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1.2 km of Mud Creek from Roselawn Avenue to Yonge St., including the tributary, Willow Creek, 1 km
This reach, in the former Town of North Toronto, is now mostly residential with some commercial development along Eglinton and Yonge. The north portion is in Eglinton Park. Most stormwater flows to Yellow Creek and sanitary sewage flows, via the Avenue Manor Combined Trunk Sewer, to the North Toronto Sewage Treatment Plant in the Don Valley. St Clements Stream, which is described under the Lytton Park Reach, entered Mud Creek in Eglinton Park,
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Beginning at Rosewell and Roselawn Avenues, walk south through Eglinton Park. This is the site of Pears Brickyard, established in 1885 to manufacture bricks. The City of Toronto purchased it for parkland in 1926. The Yorkville Brick Yards page gives further information on other brickyards operated by the Pears family. The park’s shape and location in a valley are characteristic of Toronto parks located in former brick yards or sand pits. Early photographs show Mud Creek in the background of the Pears Brickyard, but it is unclear today exactly what route the creek followed and if any of the original bank remains. The ditch and sewer grate along the fence on the east side of the park are all that remain of the creek.
Farmland surrounded this area from the 1830s to the early 20th century, when North Toronto was subdivided for urban development. James Lesslie, then his son-in-law John Gartshore, owned the land north of Eglinton and west of the park. The Lesslie farm was called “The Willows”. Springs in the hill fed willows that grew almost to the top of the hill.
Other notable stopping points in this park include Eglinton Park Hill (from the west side of the park to the other side of Avenue Rd.), the The Naturalized hillside, the North Toronto Community Memorial Centre and The Eglinton Park Heritage Community Garden. Many plants grown by first nations people and early settlement farmers are grown in this garden. To bypass these and simply follow Mud Creek, take the path on the east side of the park south to Eglinton. Honey locusts, Norway and sugar maples, ash and lindens border this path. About halfway along, notice a small grove of sugar maple. If one is walking with a canine companion, a small detour to the dog drinking fountain established in honour of Judge Joe Addison and his dog Max is a highlight. Past the arena, you will see that the low area marking the course of the former stream is now to the east of the path and that by the time we reach Eglinton, it is about a block away.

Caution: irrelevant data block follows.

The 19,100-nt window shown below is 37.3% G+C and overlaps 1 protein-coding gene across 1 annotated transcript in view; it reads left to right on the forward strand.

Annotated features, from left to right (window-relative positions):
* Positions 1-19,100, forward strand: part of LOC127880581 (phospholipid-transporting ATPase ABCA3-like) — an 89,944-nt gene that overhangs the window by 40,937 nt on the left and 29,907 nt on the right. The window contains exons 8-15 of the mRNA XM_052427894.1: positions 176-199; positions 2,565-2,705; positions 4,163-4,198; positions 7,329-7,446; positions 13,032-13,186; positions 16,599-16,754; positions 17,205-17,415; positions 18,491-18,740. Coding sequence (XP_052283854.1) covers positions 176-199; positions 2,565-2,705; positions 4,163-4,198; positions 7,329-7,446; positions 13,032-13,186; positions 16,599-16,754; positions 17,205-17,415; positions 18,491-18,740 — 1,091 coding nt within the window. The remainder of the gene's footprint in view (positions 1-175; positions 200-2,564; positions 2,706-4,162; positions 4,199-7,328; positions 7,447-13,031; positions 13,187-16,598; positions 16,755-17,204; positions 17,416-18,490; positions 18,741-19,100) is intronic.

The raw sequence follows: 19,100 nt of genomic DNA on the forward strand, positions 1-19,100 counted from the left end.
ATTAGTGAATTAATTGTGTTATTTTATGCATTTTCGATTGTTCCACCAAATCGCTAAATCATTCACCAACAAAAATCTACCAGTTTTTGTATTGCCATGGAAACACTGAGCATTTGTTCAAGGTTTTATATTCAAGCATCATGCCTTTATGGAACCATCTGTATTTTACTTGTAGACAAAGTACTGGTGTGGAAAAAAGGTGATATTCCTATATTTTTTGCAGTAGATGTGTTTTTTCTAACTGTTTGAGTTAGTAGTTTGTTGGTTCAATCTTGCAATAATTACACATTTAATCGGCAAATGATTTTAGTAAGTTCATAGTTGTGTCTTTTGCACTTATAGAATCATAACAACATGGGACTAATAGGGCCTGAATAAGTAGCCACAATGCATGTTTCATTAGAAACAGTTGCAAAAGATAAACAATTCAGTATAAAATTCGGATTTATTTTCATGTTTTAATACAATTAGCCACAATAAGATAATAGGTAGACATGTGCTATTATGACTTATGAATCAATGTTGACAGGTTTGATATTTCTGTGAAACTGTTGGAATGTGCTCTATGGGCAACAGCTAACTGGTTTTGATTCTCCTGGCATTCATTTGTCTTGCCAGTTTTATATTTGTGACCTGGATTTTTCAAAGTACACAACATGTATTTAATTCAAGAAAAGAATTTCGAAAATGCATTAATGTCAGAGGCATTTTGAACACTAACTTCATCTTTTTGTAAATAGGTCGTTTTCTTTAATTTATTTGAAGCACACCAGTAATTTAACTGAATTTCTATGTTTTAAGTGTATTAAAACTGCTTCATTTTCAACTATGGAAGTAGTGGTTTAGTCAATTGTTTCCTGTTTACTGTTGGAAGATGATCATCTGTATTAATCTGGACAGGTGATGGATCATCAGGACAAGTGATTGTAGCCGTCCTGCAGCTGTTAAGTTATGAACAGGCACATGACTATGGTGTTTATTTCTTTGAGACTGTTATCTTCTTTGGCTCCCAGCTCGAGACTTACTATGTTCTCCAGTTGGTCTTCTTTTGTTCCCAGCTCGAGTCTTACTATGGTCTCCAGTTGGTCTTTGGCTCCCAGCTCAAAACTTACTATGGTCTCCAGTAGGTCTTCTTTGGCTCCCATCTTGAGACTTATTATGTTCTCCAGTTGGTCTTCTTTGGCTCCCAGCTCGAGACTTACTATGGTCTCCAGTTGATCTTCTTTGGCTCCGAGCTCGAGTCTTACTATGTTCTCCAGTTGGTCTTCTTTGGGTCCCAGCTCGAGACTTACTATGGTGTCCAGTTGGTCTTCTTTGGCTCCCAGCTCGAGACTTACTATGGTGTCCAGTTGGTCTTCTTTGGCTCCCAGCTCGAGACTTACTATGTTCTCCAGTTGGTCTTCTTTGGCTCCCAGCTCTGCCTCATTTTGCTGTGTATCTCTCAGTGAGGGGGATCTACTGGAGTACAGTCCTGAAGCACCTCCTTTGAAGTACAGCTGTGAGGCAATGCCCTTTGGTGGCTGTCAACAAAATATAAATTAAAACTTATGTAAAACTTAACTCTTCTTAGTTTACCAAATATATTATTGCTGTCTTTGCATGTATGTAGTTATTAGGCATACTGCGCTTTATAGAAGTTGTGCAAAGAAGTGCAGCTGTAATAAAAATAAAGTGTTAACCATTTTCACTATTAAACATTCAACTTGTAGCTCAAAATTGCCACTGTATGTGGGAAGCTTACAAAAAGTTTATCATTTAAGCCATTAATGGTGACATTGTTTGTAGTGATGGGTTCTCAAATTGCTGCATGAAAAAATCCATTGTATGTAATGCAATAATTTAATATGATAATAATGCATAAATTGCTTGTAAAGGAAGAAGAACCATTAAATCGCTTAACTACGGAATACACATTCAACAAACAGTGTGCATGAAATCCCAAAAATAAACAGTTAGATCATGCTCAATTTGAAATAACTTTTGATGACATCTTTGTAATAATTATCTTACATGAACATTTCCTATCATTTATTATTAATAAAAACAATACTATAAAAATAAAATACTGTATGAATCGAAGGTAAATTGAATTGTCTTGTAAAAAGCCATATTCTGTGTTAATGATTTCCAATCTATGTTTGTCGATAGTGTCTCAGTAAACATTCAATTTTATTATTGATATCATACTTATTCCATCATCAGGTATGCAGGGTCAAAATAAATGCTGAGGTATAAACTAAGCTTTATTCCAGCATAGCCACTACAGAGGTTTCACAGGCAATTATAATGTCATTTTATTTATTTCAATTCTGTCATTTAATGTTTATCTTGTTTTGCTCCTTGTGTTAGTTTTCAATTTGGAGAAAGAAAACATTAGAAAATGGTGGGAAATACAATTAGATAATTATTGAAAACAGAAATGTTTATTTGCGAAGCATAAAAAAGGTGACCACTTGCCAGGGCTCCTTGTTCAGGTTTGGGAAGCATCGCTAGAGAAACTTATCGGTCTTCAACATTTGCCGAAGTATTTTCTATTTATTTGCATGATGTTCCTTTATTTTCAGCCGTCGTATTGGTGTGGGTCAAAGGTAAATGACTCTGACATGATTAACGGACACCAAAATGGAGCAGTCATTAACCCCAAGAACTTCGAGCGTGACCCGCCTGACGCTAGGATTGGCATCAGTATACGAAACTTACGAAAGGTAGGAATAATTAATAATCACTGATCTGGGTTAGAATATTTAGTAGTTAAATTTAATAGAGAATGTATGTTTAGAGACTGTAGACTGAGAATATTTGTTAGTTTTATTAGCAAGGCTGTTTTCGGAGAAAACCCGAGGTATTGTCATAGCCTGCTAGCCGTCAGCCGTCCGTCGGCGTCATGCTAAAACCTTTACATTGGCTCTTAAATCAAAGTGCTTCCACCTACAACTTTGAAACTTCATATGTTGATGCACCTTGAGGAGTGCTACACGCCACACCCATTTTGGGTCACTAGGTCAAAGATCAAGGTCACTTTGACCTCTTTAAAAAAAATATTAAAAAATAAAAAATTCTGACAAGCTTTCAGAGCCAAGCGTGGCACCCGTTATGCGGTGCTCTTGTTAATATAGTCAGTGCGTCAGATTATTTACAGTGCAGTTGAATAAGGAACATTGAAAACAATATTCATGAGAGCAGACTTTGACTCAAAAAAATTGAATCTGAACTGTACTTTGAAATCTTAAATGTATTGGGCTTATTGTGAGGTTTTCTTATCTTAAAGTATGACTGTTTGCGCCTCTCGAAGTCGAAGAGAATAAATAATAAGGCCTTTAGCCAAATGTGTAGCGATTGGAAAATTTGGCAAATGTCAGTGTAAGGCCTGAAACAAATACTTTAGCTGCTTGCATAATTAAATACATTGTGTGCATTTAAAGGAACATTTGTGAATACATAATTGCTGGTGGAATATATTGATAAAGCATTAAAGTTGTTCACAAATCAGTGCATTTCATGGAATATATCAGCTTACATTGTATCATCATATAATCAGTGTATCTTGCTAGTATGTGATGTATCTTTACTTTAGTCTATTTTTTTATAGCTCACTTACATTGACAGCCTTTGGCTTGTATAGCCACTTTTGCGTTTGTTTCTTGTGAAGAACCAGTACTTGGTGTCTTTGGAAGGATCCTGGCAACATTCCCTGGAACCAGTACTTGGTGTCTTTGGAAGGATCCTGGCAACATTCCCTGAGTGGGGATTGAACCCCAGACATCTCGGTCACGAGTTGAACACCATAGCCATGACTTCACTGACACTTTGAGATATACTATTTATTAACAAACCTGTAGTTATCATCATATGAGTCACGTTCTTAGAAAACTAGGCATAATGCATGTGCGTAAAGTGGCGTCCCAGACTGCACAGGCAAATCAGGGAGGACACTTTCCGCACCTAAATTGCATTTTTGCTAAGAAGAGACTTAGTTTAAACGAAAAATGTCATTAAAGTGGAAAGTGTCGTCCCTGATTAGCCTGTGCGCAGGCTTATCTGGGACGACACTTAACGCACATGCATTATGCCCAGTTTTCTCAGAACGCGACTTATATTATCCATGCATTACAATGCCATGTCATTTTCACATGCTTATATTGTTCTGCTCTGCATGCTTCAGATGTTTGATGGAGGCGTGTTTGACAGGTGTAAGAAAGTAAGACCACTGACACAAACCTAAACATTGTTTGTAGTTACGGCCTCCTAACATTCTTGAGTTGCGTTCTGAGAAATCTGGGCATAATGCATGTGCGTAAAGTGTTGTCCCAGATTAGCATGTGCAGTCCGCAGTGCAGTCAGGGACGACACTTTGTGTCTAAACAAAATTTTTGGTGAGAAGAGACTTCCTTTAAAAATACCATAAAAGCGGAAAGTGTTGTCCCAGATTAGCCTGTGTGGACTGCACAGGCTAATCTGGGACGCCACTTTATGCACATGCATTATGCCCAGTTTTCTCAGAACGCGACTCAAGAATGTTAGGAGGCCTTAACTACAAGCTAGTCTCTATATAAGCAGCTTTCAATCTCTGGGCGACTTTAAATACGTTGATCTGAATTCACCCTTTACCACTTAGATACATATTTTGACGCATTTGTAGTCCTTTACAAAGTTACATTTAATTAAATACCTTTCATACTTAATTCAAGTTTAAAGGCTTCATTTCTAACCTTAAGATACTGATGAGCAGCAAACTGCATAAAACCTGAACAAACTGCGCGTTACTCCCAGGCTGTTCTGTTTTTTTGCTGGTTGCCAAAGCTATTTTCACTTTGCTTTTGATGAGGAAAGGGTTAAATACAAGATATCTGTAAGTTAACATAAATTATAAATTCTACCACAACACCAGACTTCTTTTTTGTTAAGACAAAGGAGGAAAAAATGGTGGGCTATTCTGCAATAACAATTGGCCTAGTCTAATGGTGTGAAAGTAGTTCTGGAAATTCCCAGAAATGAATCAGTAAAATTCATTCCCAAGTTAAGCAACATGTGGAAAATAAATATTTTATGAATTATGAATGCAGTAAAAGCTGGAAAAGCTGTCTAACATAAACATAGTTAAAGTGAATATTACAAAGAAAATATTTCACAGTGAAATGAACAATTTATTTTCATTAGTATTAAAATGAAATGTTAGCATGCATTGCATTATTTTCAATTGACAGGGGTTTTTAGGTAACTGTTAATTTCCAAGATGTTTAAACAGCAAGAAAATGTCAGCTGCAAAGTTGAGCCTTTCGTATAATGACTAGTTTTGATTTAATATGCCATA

According to verbal reports from residents and staff, drainage problems recur at both the Community Centre and the apartment building on Edith Ave. just east of the park. This is a symptom of a river trying to remake itself. Natural processes continue to supply water, but the creek is no longer exists to remove seepage from those valley walls and springs.
Walk to the southeast corner of the park, cross Eglinton with the light at Lacelles Blvd. and walk east to Duplex Avenue. The low point on Eglinton is about where the creek crossed. Notice the sewer outlets on the street at this point and the willow on the grounds of the apartment building at Edith Ave. As you get to Maxwell Street, you will be able to follow the topography of the creek by looking for the low land which runs past the south east corner of the apartment building on the east side of the street. Continue east on Eglinton and turn south on Duplex. The curve in Duplex and the cul-de-sac on Duplex Crescent are typical of the kinds of street patterns created by former streams. Mud Creek probably ran behind Duplex Cr. and crossed Duplex Avenue near a low point in the road at the curve. As you continue south on Duplex, notice the terraced front yards where the ground rises on the east side of the street. The line of low points defining the creek bed runs southeast on a diagonal across Duplex above Berwick Avenue.
Willow Creek, a tributary which appears on a1927 military survey map, arose northwest of Avenue Rd. and Eglinton near Castle Knock and Burnaby Blvd. The creek crossed Eglinton at Braemar Avenue, then Avenue Road, Highbourne Road and Oriole Parkway, abit south of Eglinton. Willow Creek then flowed easterly north of Anderson Avenue to Mud Creek near Berwick and Duplex. A few traces of this stream may exist behind houses on Anderson Avenue.
Continue down Duplex to Hillsdale. Looking east on Berwick, note the low spot and the willow behind #45. Walk east on Hillsdale. Notice the style change at houses #53 and 57 showing two distinct periods of North Toronto house construction. One can also see the large willow behind the house # 40 mentioned above. Cross the bridge over the subway. Mud Creek crossed Yonge Street at Hillsdale. Look for Lost Rivers plaque in sidewalk, marking the crossing. This stretch of Yonge St. was difficult, swampy and made barely passable by a stretch of corduroy road. Turn south and walk to Manor Road, crossing to the east side of Yonge at the lights to continue on along the Davisville Reach.